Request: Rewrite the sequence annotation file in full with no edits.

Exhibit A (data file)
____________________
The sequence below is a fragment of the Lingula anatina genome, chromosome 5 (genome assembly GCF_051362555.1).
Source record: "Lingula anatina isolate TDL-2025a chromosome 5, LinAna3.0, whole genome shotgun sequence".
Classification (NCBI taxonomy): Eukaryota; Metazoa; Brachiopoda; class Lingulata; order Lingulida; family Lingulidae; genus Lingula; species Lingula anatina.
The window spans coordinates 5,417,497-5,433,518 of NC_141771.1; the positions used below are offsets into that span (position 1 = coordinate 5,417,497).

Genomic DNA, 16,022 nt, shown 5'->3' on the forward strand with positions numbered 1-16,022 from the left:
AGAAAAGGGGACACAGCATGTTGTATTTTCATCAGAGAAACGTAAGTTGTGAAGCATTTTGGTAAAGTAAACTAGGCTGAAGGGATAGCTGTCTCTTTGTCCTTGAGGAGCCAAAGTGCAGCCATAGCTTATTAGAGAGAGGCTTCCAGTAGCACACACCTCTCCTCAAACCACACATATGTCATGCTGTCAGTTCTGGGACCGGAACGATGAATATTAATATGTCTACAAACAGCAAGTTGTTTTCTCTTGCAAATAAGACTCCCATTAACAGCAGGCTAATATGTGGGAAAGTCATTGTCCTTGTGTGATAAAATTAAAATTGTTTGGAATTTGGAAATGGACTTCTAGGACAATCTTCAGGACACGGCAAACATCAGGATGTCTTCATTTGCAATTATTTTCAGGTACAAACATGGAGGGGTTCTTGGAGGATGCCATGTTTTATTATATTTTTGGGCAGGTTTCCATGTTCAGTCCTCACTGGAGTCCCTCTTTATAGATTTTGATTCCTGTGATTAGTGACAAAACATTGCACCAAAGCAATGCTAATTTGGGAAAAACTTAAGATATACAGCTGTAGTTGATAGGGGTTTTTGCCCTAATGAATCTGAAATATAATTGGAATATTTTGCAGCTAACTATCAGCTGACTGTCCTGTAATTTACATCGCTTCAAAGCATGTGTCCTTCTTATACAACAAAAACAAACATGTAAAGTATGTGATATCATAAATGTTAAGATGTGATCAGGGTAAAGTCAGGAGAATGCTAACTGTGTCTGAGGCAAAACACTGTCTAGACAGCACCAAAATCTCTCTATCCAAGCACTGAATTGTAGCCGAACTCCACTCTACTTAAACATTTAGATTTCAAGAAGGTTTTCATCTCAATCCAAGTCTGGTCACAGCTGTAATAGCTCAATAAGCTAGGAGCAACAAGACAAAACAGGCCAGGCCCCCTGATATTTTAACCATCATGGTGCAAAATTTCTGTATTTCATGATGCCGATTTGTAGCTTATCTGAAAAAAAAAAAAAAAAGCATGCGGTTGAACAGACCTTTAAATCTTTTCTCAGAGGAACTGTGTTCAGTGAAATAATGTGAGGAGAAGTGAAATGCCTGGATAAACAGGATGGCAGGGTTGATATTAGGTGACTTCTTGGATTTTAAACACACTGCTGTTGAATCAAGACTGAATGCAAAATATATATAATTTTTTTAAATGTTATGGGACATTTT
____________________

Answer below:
The sequence below is a fragment of the Lingula anatina genome, chromosome 5 (genome assembly GCF_051362555.1).
Source record: "Lingula anatina isolate TDL-2025a chromosome 5, LinAna3.0, whole genome shotgun sequence".
Classification (NCBI taxonomy): Eukaryota; Metazoa; Brachiopoda; class Lingulata; order Lingulida; family Lingulidae; genus Lingula; species Lingula anatina.
The window spans coordinates 5,417,497-5,433,518 of NC_141771.1; the positions used below are offsets into that span (position 1 = coordinate 5,417,497).

Genomic DNA, 16,022 nt, shown 5'->3' on the forward strand with positions numbered 1-16,022 from the left:
AGAAAAGGGGACACAGCATGTTGTATTTTCATCAGAGAAACGTAAGTTGTGAAGCATTTTGGTAAAGTAAACTAGGCTGAAGGGATAGCTGTCTCTTTGTCCTTGAGGAGCCAAAGTGCAGCCATAGCTTATTAGAGAGAGGCTTCCAGTAGCACACACCTCTCCTCAAACCACACATATGTCATGCTGTCAGTTCTGGGACCGGAACGATGAATATTAATATGTCTACAAACAGCAAGTTGTTTTCTCTTGCAAATAAGACTCCCATTAACAGCAGGCTAATATGTGGGAAAGTCATTGTCCTTGTGTGATAAAATTAAAATTGTTTGGAATTTGGAAATGGACTTCTAGGACAATCTTCAGGACACGGCAAACATCAGGATGTCTTCATTTGCAATTATTTTCAGGTACAAACATGGAGGGGTTCTTGGAGGATGCCATGTTTTATTATATTTTTGGGCAGGTTTCCATGTTCAGTCCTCACTGGAGTCCCTCTTTATAGATTTTGATTCCTGTGATTAGTGACAAAACATTGCACCAAAGCAATGCTAATTTGGGAAAAACTTAAGATATACAGCTGTAGTTGATAGGGGTTTTTGCCCTAATGAATCTGAAATATAATTGGAATATTTTGCAGCTAACTATCAGCTGACTGTCCTGTAATTTACATCGCTTCAAAGCATGTGTCCTTCTTATACAACAAAAACAAACATGTAAAGTATGTGATATCATAAATGTTAAGATGTGATCAGGGTAAAGTCAGGAGAATGCTAACTGTGTCTGAGGCAAAACACTGTCTAGACAGCACCAAAATCTCTCTATCCAAGCACTGAATTGTAGCCGAACTCCACTCTACTTAAACATTTAGATTTCAAGAAGGTTTTCATCTCAATCCAAGTCTGGTCACAGCTGTAATAGCTCAATAAGCTAGGAGCAACAAGACAAAACAGGCCAGGCCCCCTGATATTTTAACCATCATGGTGCAAAATTTCTGTATTTCATGATGCCGATTTGTAGCTTATCTGAAAAAAAAAAAAAAAAGCATGCGGTTGAACAGACCTTTAAATCTTTTCTCAGAGGAACTGTGTTCAGTGAAATAATGTGAGGAGAAGTGAAATGCCTGGATAAACAGGATGGCAGGGTTGATATTAGGTGACTTCTTGGATTTTAAACACACTGCTGTTGAATCAAGACTGAATGCAAAATATATATAATTTTTTTAAATGTTATGGGACATTTT